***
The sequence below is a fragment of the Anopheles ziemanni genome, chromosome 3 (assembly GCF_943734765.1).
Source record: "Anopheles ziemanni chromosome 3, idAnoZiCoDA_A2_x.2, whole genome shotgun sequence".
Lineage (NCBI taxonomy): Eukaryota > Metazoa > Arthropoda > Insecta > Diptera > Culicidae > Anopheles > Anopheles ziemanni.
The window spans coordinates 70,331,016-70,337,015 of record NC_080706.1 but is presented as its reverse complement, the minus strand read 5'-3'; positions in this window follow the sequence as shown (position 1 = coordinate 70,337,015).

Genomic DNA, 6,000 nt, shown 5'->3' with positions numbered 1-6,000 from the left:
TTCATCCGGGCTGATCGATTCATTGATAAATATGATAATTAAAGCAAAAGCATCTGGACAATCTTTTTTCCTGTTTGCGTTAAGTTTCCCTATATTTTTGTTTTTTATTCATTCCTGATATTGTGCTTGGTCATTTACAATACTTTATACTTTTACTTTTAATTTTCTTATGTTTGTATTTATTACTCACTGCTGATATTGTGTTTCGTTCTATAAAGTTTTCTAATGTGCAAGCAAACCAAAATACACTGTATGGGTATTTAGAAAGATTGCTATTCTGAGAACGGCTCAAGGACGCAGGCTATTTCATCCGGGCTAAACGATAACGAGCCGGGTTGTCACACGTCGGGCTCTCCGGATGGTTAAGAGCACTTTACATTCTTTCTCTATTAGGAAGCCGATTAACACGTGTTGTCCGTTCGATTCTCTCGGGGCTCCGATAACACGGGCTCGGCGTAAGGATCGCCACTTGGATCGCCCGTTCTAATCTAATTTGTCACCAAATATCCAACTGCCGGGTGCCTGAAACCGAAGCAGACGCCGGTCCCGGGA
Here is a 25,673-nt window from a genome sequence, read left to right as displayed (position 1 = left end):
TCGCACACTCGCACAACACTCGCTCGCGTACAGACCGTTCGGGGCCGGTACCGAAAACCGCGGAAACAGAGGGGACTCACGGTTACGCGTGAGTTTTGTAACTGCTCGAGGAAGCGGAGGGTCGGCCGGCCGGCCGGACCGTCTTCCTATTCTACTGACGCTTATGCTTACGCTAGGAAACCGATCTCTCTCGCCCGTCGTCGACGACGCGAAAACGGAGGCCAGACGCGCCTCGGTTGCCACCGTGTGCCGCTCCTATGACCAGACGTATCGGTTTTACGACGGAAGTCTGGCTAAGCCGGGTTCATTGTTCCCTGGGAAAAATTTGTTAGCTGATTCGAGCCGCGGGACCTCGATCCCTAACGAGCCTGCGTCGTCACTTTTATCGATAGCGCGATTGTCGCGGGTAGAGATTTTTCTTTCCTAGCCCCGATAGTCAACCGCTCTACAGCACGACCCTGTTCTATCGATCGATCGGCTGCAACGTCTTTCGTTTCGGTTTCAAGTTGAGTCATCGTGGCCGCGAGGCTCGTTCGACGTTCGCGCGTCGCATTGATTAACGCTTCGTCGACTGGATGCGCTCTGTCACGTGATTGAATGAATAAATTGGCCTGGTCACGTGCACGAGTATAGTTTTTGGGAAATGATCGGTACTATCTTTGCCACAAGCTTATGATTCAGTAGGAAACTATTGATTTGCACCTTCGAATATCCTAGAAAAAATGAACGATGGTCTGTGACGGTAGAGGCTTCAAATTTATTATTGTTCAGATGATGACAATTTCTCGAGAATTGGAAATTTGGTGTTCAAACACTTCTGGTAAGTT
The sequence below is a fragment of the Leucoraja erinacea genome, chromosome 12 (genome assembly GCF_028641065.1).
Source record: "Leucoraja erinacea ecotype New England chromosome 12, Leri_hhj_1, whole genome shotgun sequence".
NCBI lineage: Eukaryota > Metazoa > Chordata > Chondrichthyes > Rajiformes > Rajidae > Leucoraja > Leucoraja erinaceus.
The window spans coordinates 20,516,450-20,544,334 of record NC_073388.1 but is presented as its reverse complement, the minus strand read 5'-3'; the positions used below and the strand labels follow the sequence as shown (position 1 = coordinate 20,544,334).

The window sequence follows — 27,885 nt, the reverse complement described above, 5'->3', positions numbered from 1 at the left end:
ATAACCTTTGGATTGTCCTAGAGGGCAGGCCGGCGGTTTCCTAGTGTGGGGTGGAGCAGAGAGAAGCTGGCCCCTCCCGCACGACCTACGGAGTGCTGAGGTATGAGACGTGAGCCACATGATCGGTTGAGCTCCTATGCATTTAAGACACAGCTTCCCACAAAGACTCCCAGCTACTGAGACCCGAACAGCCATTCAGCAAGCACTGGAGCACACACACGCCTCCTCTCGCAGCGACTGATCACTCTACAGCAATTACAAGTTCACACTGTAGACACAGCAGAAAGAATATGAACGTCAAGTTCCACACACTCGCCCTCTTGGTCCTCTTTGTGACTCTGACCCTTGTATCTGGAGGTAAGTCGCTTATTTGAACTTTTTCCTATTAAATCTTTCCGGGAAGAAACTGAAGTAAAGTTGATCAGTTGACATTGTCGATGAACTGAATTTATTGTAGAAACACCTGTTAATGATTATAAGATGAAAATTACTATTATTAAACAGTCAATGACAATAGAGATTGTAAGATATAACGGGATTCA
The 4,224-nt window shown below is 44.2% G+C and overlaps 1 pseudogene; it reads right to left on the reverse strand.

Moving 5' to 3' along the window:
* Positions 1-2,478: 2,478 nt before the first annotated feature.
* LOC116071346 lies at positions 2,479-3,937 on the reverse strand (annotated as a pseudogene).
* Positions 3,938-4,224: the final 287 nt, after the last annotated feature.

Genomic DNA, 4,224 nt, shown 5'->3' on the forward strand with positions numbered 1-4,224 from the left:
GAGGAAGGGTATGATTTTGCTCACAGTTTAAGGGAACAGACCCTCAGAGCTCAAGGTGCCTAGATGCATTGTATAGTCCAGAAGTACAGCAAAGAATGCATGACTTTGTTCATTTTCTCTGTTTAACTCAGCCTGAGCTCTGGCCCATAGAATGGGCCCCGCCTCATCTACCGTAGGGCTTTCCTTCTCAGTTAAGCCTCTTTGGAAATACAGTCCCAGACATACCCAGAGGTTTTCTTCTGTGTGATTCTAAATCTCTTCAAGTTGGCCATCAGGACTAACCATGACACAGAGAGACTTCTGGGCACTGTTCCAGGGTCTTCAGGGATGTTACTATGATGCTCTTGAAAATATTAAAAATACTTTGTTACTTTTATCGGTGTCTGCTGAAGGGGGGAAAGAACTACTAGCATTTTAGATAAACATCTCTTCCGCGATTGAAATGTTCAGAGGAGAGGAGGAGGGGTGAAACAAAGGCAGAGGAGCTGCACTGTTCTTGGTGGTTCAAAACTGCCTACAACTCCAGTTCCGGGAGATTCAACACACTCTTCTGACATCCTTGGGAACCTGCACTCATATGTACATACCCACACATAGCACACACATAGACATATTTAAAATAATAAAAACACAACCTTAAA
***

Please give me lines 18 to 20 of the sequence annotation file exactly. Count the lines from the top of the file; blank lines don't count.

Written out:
* LOC116071346 lies at positions 2,479-3,937 on the reverse strand (annotated as a pseudogene).
* Positions 3,938-4,224: the final 287 nt, after the last annotated feature.

Genomic DNA, 4,224 nt, shown 5'->3' on the forward strand with positions numbered 1-4,224 from the left: